The Aegis

Harford sober living community not a permitted use, special exception needed, says zoning hearing examiner

Harford County’s former planning and zoning director made a mistake when he determined that five houses serving as sober living facilities could be built in a residential neighborhood south of Bel Air without a special exception, a county zoning hearing examiner determined recently.

Instead of classifying the New Points sober living community as single-family homes, former planning and zoning director Bradley Killian should’ve classified it as a “group home for sheltered care” or “personal care boarding home,” according to hearing examiner Robert F. Kahoe Jr.’s report.


Both of those uses would have required a special exception to the zoning, which in turn requires the approval of the Harford County Council, sitting as the Board of Appeals. According to county zoning code, the board may impose conditions, limitations and restrictions on special exception developments as needed to “preserve harmony” with neighboring properties and to protect the public health, safety and welfare of the community.

The New Points sober living community in the 200 block of Ogden Court, off Wheel Road south of Bel Air, has generated controversy among its neighbors since early 2019. Recently, a Harford County zoning hearing examiner said the county's former planning and zoning director made a mistake when he said the homes could be built in a residential neighborhood without a special exception.

New Points, built in the 200 block of Ogden Court, off Wheel Road near the intersection with Route 24 opposite the Festival at Bel Air shopping center, has generated controversy among its neighbors since early 2019.


Residents brought their concerns to the county government and county council, accusing the builders and operators of the sober living community of not being transparent regarding their plans for the facility, and expressed worries about safety when up to 40 men who are not related to each other are living full-time nearby in the single-family houses.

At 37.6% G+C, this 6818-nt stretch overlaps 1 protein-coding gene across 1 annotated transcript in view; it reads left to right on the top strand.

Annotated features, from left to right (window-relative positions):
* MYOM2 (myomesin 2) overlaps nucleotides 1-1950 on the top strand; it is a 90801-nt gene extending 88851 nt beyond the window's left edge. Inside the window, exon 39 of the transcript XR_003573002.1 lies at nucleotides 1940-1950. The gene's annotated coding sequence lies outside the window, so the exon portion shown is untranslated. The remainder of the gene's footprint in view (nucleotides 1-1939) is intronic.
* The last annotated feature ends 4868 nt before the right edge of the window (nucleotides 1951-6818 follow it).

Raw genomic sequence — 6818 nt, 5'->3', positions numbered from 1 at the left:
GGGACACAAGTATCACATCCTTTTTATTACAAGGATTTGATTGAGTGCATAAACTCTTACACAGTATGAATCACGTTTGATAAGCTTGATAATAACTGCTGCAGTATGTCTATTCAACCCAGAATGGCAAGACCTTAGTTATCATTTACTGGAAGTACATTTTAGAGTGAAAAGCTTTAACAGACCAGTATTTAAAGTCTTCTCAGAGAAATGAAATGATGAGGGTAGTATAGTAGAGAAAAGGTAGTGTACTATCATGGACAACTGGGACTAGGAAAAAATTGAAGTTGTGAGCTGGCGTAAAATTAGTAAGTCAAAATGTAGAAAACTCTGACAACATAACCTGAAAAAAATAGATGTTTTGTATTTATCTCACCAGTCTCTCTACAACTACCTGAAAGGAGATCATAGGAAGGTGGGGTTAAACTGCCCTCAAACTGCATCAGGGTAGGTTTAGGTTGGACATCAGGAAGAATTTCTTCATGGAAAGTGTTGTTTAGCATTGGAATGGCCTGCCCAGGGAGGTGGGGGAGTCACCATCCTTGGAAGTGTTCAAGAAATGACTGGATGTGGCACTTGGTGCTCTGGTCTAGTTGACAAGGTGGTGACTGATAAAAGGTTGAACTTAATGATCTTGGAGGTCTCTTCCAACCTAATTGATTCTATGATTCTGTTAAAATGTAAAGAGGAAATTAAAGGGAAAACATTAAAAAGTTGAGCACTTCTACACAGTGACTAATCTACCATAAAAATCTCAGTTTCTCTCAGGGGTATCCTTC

Kahoe’s ruling, issued March 31, is not necessarily the final word on the sober living community. The operators have until April 20 to appeal it to the county council, which would hear the case as the Board of Appeals. Should the council uphold the hearing examiner’s decision, that could be appealed in the local Circuit Court and beyond to the appellate courts.

Bel Air attorney Joseph Snee, listed as the attorney for New Points’ operators, declined to comment, citing pending litigation.

Cindy Mumby, a spokesperson for Harford County Executive Barry Glassman’s administration, said “we disagree with the opinion of the hearing examiner and support the position of our [former] director of planning and zoning.”

Killian, who served as planning and zoning director under Glassman from December 2014 until January, is no longer with the county government. Killian’s “final written determination” in support of the sober living community was issued in late 2019; it was appealed to the zoning hearing examiner by two residents who live near New Points, Erich Bain and Steven Golden. Their case was presented during two hearings held Nov. 18 and Jan. 28.

“Helping people recover from addiction is a good and worthy goal that’s supported by area residents, but it must be done responsibly, with integrity, transparency and accountability to the broader community,” Bain said in an email Tuesday.

The Bel Air South community is one of three currently operated by New Points, in addition to similar residential recovery facilities in Towson and Baltimore’s waterfront Canton neighborhood.

Five houses, which range from about 3,500 to 4,700 square feet in size, have been built on a 2.5-acre parcel along Ogden Court. The houses include single and double bedrooms, common areas, kitchens, office spaces and rear decks, plus the community has a fitness center and a community hall where seminars, workshops and 12-step meetings can be held, according to the New Points website.


The operators initially planned to have 50 residents, or 10 men per house, but that capacity was reduced to 40, or eight per house, in light of community concerns. Support staff and directors also work on site, and the residents must follow strict rules to ensure they maintain their recovery.

“Why don’t we build something people will feel like they want to come home to, so they do have some dignity,” Tom Burden, founder of New Points, told The Aegis in March of 2019 when describing the community. “They are coming home, they’re not just existing in a room.”

In a Dec. 30, 2019, letter to Bain, Killian described his final written determination about the sober living community in response to Bain’s multiple concerns about a for-profit entity operating facilities with “up to 40 unrelated transient residents, all male,” plus staff who are on site 24 hours a day, as well as a meeting hall expected to hold up to 100 people, in the midst of an R3 urban residential zone.